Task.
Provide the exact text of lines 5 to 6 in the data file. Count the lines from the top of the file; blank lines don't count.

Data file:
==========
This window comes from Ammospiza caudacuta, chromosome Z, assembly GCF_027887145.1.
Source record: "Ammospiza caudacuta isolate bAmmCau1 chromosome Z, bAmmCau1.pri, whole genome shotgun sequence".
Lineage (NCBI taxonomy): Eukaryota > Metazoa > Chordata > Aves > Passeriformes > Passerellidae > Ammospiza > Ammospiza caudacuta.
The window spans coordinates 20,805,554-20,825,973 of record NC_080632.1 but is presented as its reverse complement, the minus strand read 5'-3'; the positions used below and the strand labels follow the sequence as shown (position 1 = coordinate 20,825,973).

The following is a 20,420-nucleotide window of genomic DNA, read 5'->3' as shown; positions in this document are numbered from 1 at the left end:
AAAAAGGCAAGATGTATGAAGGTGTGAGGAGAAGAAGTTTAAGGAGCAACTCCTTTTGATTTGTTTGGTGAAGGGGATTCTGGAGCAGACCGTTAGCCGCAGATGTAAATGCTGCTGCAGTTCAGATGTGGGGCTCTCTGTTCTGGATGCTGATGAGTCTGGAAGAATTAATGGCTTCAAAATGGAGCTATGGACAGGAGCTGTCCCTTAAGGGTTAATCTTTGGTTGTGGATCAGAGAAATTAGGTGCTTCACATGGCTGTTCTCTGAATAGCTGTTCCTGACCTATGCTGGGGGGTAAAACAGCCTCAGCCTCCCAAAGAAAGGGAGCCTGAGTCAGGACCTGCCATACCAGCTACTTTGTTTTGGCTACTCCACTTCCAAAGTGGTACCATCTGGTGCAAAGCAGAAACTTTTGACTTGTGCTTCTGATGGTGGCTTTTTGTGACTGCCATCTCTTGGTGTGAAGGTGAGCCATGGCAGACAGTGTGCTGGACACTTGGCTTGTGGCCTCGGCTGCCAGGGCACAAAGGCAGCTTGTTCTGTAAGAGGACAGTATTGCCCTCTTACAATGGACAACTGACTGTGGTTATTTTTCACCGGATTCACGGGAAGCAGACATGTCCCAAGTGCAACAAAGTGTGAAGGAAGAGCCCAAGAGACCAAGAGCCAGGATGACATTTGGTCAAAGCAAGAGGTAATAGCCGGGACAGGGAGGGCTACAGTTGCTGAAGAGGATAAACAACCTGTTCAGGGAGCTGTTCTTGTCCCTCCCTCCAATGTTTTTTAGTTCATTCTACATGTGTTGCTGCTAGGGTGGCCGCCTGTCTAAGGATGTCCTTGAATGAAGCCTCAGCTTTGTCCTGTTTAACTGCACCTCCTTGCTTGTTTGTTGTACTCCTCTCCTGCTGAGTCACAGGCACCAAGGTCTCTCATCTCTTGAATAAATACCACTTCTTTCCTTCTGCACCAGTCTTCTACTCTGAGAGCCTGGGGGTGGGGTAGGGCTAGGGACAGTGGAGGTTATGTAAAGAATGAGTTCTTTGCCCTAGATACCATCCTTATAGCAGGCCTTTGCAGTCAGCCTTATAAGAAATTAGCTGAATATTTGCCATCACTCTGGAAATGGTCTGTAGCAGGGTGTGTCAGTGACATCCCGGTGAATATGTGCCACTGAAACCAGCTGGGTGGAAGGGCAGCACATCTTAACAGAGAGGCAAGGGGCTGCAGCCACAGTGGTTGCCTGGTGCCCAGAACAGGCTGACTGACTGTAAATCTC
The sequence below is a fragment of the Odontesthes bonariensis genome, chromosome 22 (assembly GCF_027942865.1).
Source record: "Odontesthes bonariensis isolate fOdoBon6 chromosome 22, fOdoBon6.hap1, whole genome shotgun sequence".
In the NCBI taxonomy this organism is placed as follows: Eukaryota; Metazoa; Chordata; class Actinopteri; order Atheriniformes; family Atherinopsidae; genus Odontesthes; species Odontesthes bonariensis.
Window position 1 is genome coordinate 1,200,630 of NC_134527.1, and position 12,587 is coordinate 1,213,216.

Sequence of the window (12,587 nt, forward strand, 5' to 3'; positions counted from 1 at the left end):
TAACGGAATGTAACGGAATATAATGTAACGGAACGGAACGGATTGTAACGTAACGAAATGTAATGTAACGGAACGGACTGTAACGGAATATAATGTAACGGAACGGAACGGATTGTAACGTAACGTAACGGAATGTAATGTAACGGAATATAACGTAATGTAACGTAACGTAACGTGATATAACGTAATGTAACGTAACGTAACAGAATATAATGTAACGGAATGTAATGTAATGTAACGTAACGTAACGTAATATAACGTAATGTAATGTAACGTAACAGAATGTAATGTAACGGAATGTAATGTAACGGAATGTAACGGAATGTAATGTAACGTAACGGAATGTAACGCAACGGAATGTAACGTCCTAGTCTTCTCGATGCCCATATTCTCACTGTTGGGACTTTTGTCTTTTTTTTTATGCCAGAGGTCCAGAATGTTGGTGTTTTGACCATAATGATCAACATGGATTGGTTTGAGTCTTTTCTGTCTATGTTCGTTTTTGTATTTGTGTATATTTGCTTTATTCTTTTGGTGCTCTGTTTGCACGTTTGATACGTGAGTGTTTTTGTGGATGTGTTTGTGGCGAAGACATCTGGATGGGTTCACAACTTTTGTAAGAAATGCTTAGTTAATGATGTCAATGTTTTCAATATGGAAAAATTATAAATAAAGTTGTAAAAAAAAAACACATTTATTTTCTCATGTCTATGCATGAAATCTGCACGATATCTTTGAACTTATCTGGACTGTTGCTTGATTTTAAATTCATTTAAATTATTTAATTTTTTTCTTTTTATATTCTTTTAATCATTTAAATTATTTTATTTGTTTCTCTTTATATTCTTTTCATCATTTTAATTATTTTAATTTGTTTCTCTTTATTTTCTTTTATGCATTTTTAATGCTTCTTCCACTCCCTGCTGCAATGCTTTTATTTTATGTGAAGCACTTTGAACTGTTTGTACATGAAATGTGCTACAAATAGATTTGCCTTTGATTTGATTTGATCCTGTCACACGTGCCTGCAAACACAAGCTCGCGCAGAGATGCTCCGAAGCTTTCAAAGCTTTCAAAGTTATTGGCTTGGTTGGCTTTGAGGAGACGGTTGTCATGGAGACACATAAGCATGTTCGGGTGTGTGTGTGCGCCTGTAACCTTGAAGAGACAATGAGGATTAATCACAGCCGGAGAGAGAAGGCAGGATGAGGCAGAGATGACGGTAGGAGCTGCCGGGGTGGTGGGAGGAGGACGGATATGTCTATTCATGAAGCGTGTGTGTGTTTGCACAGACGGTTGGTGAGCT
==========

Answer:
The following is a 20,420-nucleotide window of genomic DNA, read 5'->3' as shown; positions in this document are numbered from 1 at the left end:
AAAAAGGCAAGATGTATGAAGGTGTGAGGAGAAGAAGTTTAAGGAGCAACTCCTTTTGATTTGTTTGGTGAAGGGGATTCTGGAGCAGACCGTTAGCCGCAGATGTAAATGCTGCTGCAGTTCAGATGTGGGGCTCTCTGTTCTGGATGCTGATGAGTCTGGAAGAATTAATGGCTTCAAAATGGAGCTATGGACAGGAGCTGTCCCTTAAGGGTTAATCTTTGGTTGTGGATCAGAGAAATTAGGTGCTTCACATGGCTGTTCTCTGAATAGCTGTTCCTGACCTATGCTGGGGGGTAAAACAGCCTCAGCCTCCCAAAGAAAGGGAGCCTGAGTCAGGACCTGCCATACCAGCTACTTTGTTTTGGCTACTCCACTTCCAAAGTGGTACCATCTGGTGCAAAGCAGAAACTTTTGACTTGTGCTTCTGATGGTGGCTTTTTGTGACTGCCATCTCTTGGTGTGAAGGTGAGCCATGGCAGACAGTGTGCTGGACACTTGGCTTGTGGCCTCGGCTGCCAGGGCACAAAGGCAGCTTGTTCTGTAAGAGGACAGTATTGCCCTCTTACAATGGACAACTGACTGTGGTTATTTTTCACCGGATTCACGGGAAGCAGACATGTCCCAAGTGCAACAAAGTGTGAAGGAAGAGCCCAAGAGACCAAGAGCCAGGATGACATTTGGTCAAAGCAAGAGGTAATAGCCGGGACAGGGAGGGCTACAGTTGCTGAAGAGGATAAACAACCTGTTCAGGGAGCTGTTCTTGTCCCTCCCTCCAATGTTTTTTAGTTCATTCTACATGTGTTGCTGCTAGGGTGGCCGCCTGTCTAAGGATGTCCTTGAATGAAGCCTCAGCTTTGTCCTGTTTAACTGCACCTCCTTGCTTGTTTGTTGTACTCCTCTCCTGCTGAGTCACAGGCACCAAGGTCTCTCATCTCTTGAATAAATACCACTTCTTTCCTTCTGCACCAGTCTTCTACTCTGAGAGCCTGGGGGTGGGGTAGGGCTAGGGACAGTGGAGGTTATGTAAAGAATGAGTTCTTTGCCCTAGATACCATCCTTATAGCAGGCCTTTGCAGTCAGCCTTATAAGAAATTAGCTGAATATTTGCCATCACTCTGGAAATGGTCTGTAGCAGGGTGTGTCAGTGACATCCCGGTGAATATGTGCCACTGAAACCAGCTGGGTGGAAGGGCAGCACATCTTAACAGAGAGGCAAGGGGCTGCAGCCACAGTGGTTGCCTGGTGCCCAGAACAGGCTGACTGACTGTAAATCTC